• ASSUME the variation is proportional to the level of the series.

    Rule of thumb of Box-Cox transformation (lambda)

    Let x = the size of the seasonal variation about the same across the whole series
    When Value of
    • ≥ 0, you are making x weaker.
    • ≤ 1, you are making x stronger.
    • = 1 means there is no transformation.
    • = 0 means natural log, which is pretty strong.

    Handling  trend
    Handling trend
    Handling  seasonality
    Handling seasonality
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    Alternative transformation

    log(x+1) (Use it when there is zero)

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    pedestrian %>% filter(Sensor == "Southern Cross Station") %>% autoplot(log1p(Count)) + labs(title = "Southern Cross Pedestrians")
    If there is a high skewness and some ZEROs (so we can’s take logs, we can try log(x+1) transformation.

    3.3.    Time series components.

    3.3.1.    Time series patterns (Refer back the previous week)

    3.3.2.    Time series decomposition. (trend-cycle)

    When we decompose a time series into components, we usually combine the trend and cycle into a single trend-cycle component (sometimes called the trend for simplicity).
    Thus we think of a time series as comprising three components: a trend-cycle component, a seasonal component, and a remainder component (containing anything else in the time series).
    In this chapter, we are to learn some common methods for extracting these components from a time series.
    where
    yt = data at period t
    Tt = trend-cycle component at period t
    St = seasonal component at period t
    Rt = remainder component at period t

     
    • Additive model appropriate if the magnitude of seasonal fluctuations does not vary with level.
    • If seasonal is proportional to the level of series, then the multiplicative model is appropriate.
    • Multiplicative decomposition is more common with economic time series.
    • Alternative: use a Box-Cox transformation (make it more stable), and then use additive decomposition.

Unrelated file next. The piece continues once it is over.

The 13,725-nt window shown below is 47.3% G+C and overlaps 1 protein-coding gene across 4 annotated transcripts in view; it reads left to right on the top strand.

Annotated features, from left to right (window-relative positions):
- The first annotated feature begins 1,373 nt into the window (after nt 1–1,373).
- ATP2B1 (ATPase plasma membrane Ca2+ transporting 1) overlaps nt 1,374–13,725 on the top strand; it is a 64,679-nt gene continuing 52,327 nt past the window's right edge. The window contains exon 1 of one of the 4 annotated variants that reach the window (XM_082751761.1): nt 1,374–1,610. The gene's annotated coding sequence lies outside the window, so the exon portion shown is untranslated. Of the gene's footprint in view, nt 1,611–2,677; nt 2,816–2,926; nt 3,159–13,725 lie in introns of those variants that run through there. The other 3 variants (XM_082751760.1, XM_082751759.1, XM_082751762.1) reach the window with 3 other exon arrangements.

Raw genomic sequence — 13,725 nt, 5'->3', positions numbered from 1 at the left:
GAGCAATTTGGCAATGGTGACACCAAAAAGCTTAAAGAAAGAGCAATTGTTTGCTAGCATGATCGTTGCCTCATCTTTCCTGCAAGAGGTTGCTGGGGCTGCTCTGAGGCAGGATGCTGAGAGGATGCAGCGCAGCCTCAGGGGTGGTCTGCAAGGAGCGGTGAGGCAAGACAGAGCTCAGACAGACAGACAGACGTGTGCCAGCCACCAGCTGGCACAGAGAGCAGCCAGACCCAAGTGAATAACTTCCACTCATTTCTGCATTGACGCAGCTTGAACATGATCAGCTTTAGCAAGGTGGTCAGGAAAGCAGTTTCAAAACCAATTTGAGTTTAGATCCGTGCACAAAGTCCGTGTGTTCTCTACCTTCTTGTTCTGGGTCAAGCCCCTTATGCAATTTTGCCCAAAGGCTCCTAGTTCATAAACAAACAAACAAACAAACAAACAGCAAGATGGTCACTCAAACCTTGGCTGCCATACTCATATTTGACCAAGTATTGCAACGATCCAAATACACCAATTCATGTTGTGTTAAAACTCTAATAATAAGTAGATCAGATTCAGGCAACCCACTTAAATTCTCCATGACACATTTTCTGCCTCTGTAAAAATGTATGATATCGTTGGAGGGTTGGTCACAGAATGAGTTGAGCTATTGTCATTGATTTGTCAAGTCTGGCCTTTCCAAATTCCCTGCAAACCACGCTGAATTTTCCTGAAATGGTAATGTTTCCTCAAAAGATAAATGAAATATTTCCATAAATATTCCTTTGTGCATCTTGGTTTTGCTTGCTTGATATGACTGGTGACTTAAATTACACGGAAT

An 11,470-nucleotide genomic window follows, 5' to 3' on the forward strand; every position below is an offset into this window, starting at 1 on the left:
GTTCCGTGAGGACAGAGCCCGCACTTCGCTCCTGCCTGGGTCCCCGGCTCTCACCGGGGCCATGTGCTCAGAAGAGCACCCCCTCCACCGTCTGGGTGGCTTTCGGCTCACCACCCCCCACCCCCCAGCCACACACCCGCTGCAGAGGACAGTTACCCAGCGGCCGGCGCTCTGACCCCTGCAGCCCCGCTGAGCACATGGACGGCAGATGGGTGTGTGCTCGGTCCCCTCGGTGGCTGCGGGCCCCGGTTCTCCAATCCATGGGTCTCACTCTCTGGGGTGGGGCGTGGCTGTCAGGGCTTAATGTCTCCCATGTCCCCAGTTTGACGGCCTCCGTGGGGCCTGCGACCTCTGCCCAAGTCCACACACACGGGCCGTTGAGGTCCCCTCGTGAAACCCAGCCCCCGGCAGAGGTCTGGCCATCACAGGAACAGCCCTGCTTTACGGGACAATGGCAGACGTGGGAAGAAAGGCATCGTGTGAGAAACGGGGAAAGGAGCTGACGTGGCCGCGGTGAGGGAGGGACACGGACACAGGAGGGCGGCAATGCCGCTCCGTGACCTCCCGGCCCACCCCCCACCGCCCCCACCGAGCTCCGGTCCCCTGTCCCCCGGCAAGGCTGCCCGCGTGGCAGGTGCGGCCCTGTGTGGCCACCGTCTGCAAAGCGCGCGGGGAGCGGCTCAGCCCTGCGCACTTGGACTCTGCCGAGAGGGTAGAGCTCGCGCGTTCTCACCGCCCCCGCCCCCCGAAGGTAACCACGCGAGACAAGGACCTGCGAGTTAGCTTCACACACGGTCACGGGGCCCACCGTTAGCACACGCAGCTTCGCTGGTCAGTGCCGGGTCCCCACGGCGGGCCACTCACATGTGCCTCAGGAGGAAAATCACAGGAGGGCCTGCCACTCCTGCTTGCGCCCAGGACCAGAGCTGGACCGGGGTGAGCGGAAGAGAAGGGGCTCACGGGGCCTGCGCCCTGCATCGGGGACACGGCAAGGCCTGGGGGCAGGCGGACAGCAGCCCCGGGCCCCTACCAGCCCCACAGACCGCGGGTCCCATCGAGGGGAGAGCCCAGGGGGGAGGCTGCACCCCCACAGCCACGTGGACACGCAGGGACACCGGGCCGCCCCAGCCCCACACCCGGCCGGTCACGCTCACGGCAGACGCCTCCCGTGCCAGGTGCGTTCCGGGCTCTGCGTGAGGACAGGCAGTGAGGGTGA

• Logs turn multiplicative relationship into an additive relationship:

    The electrical equipment orders (top) and its three additive components.
    The electrical equipment orders (top) and its three additive components.
    The grey bars to the right of each panel show the RELATIVE SCALES of the components.
    • A longer bar means the smaller scales; smaller bar means the scales are similar to the original data.
    • Bars with same lengths belong to the same scales.
     
    The large grey bar in the bottom panel shows that the variation in the remainder component is small compared to the variation in the data, which has a bar about one quarter the size.
    • If we shrunk the bottom three panels until their bars became the same size as that in the data panel, then all the panels would be on the same scale.

    3.3.3.    Seasonal adjustment (Seasonal)

    • We use estimates of S based on past values to seasonally adjust a current value.
    • Seasonally adjusted series reflect remainders as well as trends. Therefore they are not “smooth”
    • “downturns” or “upturns” can be misleading.
    What is an example of seasonal variation?
    • An increase in unemployment due to school leavers seeking work is seasonal variation, while an increase in unemployment due to an economic recession is non-seasonal.
    • Most economic analysts who study unemployment data are more interested in the non-seasonal variation. Consequently, employment data (and many other economic series) are removing the seasonality of the data (i.e. seasonally adjusted).
     

    3.4.    History of time series decomposition.

    3.4.1.    X-11 decomposition. 2
    3.4.2.    Extensions: X-12-ARIMA and X-13-ARIMA.. 2
    3.4.3.    X-13ARIMA-SEATS. 2
    3.4.4.    STL decomposition. 2
    seats_dcmp <- us_retail_employment %>% model(seats = X_13ARIMA_SEATS(Employed ~ seats())) %>% components() autoplot(seats_dcmp) + labs(title = "Decomposition of total US retail employment using SEATS")
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    The grey bar asides correspond to the contribution to the original data.
    • The seasonal pattern (3rd row) has the SMALLEST contribution as the bar is the largest compared to the trend’s and seasonal one.
    3.5.    When things go wrong. 2

    Change of window (Example)

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    (remainder ) : my remainder looks pretty random; it's going all over the place.
    (seasonality ) : my seasonality looks smooth and seasonal there are some fluctuations in it in the size you can see it's growing a little bit but that's fine it's just variability that we couldn't handle with our transformation
    (trend) : our trend looks like it goes through the data nicely
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    (trend) : the line is a bit smoother now i've increased the window so it's now averaging over more numbers and we get a straighter line a smoother line